Passing Strange by Ellen Klages. (Tor.com Publishing, January 2017. Ebook $2.99, ISBN 978-0-7653-8951-0. Cover art by Gregory Manchess. Cover design by Christine Foltzer. )
My story being done,
She gave me for my pains a world of sighs.
She swore, i’ faith, ’twas strange, ’twas passing strange;
‘Twas pitiful, ’twas wondrous pitiful.
She wished she had not heard it; yet she wished
That heaven had made her such a man.
– Othello, Act 1, Scene 3
Let’s start with that: wow. Let’s end with it too, because Ellen Klages’ Passing Strange lives up to the intriguing and cryptic promise of its matter-of-fact opening line with verve and vigour and an unexpected generosity and grace.
That first line is: “On the last Monday of her life, Helen Young returned from the doctor’s and made herself a cup of tea.”
Passing Strange isn’t about Helen Young as such, either now at the age of one hundred or seventy-five years earlier, in 1940, when she’s a young Asian-American lawyer making a living through dancing for tourists in San Francisco’s Chinatown — but she’s central to the story in more ways than one.
The emotional core of the story is a circle of women in 1940s San Francisco (although it is bookended by the acts of 100-year-old Helen). Their romantic and carnal inclinations include other women, and in 1940, San Francisco is one place where they can live and love in (relative) freedom, despite the difficulties of police harassment, moral codes, and the fact that the bars where they can be out in public are only allowed to operate because tourists come there to be titillated.
And the core of that story is the love between Loretta Haskel and Emily Netterfield.
Haskel, an artist who does covers for pulp magazines, encounters Emily Netterfield one evening in the company of Franny Travers and her circle, which includes Helen. Franny is an intellectual and something of a magician, and a vein of the wondrous and the strange runs through the heart of Passing Strange — to which I shall return momentarily.
Emily Netterfield fled an old and wealthy East Coast family to avoid repercussions for being caught in flagrante delicto with a girl. Now Emily performs as the dapper, masculine “Spike” at Mona’s, a club for women who like other women. When circumstances and mutual attraction send Emily home from the club with Haskel, the two quickly fall into a deep and meaningful relationship, but their fragile happiness is abruptly threatened when Haskel’s estranged husband returns from sea, angry and demanding money. To preserve their happiness, to write themselves into a different story, Emily consents when Haskel suggests they try magic to take themselves away…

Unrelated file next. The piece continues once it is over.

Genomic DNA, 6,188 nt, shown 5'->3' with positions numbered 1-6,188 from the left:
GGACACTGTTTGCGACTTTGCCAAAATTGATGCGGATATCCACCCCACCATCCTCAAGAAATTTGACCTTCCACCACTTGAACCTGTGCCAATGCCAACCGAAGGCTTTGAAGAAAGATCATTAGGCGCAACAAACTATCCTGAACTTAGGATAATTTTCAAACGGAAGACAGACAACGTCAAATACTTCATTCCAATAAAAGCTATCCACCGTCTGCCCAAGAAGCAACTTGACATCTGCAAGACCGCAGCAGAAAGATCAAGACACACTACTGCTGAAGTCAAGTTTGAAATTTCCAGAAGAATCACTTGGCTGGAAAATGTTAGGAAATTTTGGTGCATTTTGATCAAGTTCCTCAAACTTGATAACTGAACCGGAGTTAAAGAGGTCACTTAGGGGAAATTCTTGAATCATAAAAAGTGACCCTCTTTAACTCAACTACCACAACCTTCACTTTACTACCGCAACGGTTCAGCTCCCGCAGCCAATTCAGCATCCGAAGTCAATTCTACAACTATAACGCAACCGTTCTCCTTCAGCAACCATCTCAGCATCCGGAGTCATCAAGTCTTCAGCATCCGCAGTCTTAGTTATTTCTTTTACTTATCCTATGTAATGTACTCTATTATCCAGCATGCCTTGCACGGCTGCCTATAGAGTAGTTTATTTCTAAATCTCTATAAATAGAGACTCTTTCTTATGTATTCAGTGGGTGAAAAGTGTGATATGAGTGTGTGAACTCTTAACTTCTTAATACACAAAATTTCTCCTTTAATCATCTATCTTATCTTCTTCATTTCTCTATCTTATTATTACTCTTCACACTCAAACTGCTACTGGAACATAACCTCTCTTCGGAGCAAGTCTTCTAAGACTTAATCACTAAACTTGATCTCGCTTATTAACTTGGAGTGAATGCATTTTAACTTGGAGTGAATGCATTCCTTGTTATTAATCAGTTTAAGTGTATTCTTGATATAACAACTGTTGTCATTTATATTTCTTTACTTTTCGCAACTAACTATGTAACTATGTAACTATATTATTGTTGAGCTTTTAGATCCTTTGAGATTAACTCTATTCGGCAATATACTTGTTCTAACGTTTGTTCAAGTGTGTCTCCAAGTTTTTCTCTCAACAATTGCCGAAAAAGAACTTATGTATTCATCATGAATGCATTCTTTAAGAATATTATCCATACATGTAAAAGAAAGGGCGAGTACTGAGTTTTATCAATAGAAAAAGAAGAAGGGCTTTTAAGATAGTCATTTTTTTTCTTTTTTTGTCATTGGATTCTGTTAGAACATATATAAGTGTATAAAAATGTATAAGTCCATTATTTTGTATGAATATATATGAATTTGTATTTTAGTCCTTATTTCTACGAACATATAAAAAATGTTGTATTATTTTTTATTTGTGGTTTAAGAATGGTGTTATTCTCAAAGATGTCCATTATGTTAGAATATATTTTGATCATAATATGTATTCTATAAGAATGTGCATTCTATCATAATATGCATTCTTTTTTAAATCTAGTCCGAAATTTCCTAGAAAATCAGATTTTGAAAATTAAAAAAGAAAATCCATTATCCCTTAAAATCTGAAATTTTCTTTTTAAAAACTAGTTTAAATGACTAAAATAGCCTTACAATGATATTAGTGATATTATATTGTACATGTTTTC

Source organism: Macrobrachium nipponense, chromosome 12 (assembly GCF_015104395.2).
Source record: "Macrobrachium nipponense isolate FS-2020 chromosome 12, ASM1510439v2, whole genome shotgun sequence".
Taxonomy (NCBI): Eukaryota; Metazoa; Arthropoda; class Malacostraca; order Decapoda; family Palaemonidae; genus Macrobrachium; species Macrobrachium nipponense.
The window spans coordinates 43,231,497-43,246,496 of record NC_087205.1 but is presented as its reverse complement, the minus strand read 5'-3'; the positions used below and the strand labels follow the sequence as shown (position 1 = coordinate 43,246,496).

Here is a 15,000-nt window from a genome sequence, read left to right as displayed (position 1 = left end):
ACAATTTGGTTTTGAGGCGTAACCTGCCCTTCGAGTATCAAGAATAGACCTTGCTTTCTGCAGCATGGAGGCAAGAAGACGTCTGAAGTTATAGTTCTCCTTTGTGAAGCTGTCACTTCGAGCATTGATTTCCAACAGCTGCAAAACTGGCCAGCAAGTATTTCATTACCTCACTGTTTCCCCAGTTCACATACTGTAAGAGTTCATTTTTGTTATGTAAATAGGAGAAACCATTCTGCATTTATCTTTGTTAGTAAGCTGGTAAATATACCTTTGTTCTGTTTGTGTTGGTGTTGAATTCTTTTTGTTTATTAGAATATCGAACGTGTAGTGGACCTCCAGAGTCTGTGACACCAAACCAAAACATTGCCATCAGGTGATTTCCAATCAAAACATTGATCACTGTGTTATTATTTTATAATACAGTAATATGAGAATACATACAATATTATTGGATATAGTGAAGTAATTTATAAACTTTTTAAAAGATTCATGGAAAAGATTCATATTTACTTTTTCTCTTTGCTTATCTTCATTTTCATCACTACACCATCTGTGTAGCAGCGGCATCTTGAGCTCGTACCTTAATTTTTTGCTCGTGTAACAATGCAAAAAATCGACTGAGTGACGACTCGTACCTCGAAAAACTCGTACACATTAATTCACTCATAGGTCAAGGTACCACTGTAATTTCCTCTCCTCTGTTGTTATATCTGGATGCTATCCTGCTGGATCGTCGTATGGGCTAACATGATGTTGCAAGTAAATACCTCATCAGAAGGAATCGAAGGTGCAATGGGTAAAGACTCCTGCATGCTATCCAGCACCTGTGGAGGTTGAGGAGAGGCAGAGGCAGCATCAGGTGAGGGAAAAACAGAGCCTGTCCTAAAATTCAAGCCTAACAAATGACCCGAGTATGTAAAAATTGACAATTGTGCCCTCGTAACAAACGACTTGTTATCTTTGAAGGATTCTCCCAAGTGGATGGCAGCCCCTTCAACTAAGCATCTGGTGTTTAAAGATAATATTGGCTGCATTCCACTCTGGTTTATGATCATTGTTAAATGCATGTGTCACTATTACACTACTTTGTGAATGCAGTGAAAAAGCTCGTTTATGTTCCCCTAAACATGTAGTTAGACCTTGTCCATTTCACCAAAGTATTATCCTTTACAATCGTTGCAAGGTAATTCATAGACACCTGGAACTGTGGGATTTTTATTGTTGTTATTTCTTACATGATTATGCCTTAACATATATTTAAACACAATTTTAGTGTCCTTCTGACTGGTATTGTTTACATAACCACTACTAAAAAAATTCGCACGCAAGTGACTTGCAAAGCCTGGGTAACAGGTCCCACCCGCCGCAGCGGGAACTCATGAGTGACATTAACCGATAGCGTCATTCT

Klages draws San Francisco in 1940 in vivid colours and subtle shades. The sense of place in this story is a vital piece of what makes it work. Here is a real city, vibrant and bustling: and here are its subaltern communities, struggling for acknowledgement as equally human. Passing Strange isn’t a tragedy. Its register remains defiantly hopeful, stubbornly determined about the possibilities for joy and happiness even as it acknowledges that shit happens and sometimes shit really sucks. It centres on a community of women who care about each other and show up for each other, on kindness and the willingness to help each other out, on friendship and — I repeat this word, because it feels so central — on community. On chosen family.
Its focus on women and women’s relationships with each other as family, as well as its 20th-century historical setting and its style, reminds me of Genevieve Valentine’s The Girls at the Kingfisher Club. Like Valentine’s novel, it feels like a modern fairy-story — though unlike Valentine, Klages here is not drawing directly on the bones of an existing fable. But they share a sense of intimacy, as well characters who are caught between hard places because systems of power are indifferent or hostile to their independent happiness.
And there’s that vein of magic running through it, and the polyvalent implications of the title. Passing: passing for straight, a passing moment, surpassing, passing by. Strange and all the nuances of that word. Passing Strange is passing strange, indeed, and more than passing beautiful: elegantly constructed, elegiac, and hopeful in the face of difficult things.
This is a gorgeous short novel. I came to it vaguely suspicious of its premises, and finished by loving it unreservedly. It’s amazing. Read it.
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